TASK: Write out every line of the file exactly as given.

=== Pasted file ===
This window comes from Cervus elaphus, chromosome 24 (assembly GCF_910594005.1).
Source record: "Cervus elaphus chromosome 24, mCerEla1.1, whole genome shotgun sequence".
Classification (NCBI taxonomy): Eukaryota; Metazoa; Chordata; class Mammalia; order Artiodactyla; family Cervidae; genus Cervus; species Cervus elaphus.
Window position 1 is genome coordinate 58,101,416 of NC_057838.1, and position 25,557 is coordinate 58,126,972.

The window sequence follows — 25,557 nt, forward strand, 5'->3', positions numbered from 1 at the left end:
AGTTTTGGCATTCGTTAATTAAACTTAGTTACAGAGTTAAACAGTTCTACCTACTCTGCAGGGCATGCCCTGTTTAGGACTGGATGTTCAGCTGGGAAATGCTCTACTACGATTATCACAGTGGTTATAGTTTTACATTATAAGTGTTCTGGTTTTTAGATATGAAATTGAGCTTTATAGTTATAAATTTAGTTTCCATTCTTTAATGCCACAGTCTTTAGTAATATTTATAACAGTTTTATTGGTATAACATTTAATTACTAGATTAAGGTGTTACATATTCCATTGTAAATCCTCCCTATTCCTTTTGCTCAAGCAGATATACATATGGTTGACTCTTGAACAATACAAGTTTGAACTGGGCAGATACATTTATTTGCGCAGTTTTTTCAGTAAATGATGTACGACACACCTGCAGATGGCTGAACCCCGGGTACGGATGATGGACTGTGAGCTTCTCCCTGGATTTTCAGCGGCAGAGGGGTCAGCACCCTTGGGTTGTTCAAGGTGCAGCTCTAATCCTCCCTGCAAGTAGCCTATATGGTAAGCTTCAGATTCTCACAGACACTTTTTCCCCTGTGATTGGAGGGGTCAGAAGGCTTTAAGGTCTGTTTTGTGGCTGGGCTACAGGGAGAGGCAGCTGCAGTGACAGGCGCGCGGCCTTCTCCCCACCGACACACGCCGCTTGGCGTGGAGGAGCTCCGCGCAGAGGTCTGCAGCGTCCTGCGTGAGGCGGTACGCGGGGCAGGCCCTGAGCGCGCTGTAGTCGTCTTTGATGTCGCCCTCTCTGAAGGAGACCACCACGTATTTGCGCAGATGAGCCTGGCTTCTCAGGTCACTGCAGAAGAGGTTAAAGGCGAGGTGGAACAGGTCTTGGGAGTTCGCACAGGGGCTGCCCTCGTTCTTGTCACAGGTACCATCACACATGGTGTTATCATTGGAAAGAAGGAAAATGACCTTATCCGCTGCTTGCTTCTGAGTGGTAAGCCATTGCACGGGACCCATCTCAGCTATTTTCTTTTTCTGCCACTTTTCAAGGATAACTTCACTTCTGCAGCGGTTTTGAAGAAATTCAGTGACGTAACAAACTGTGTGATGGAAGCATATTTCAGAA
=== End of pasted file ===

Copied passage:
This window comes from Cervus elaphus, chromosome 24 (assembly GCF_910594005.1).
Source record: "Cervus elaphus chromosome 24, mCerEla1.1, whole genome shotgun sequence".
Classification (NCBI taxonomy): Eukaryota; Metazoa; Chordata; class Mammalia; order Artiodactyla; family Cervidae; genus Cervus; species Cervus elaphus.
Window position 1 is genome coordinate 58,101,416 of NC_057838.1, and position 25,557 is coordinate 58,126,972.

The window sequence follows — 25,557 nt, forward strand, 5'->3', positions numbered from 1 at the left end:
AGTTTTGGCATTCGTTAATTAAACTTAGTTACAGAGTTAAACAGTTCTACCTACTCTGCAGGGCATGCCCTGTTTAGGACTGGATGTTCAGCTGGGAAATGCTCTACTACGATTATCACAGTGGTTATAGTTTTACATTATAAGTGTTCTGGTTTTTAGATATGAAATTGAGCTTTATAGTTATAAATTTAGTTTCCATTCTTTAATGCCACAGTCTTTAGTAATATTTATAACAGTTTTATTGGTATAACATTTAATTACTAGATTAAGGTGTTACATATTCCATTGTAAATCCTCCCTATTCCTTTTGCTCAAGCAGATATACATATGGTTGACTCTTGAACAATACAAGTTTGAACTGGGCAGATACATTTATTTGCGCAGTTTTTTCAGTAAATGATGTACGACACACCTGCAGATGGCTGAACCCCGGGTACGGATGATGGACTGTGAGCTTCTCCCTGGATTTTCAGCGGCAGAGGGGTCAGCACCCTTGGGTTGTTCAAGGTGCAGCTCTAATCCTCCCTGCAAGTAGCCTATATGGTAAGCTTCAGATTCTCACAGACACTTTTTCCCCTGTGATTGGAGGGGTCAGAAGGCTTTAAGGTCTGTTTTGTGGCTGGGCTACAGGGAGAGGCAGCTGCAGTGACAGGCGCGCGGCCTTCTCCCCACCGACACACGCCGCTTGGCGTGGAGGAGCTCCGCGCAGAGGTCTGCAGCGTCCTGCGTGAGGCGGTACGCGGGGCAGGCCCTGAGCGCGCTGTAGTCGTCTTTGATGTCGCCCTCTCTGAAGGAGACCACCACGTATTTGCGCAGATGAGCCTGGCTTCTCAGGTCACTGCAGAAGAGGTTAAAGGCGAGGTGGAACAGGTCTTGGGAGTTCGCACAGGGGCTGCCCTCGTTCTTGTCACAGGTACCATCACACATGGTGTTATCATTGGAAAGAAGGAAAATGACCTTATCCGCTGCTTGCTTCTGAGTGGTAAGCCATTGCACGGGACCCATCTCAGCTATTTTCTTTTTCTGCCACTTTTCAAGGATAACTTCACTTCTGCAGCGGTTTTGAAGAAATTCAGTGACGTAACAAACTGTGTGATGGAAGCATATTTCAGAA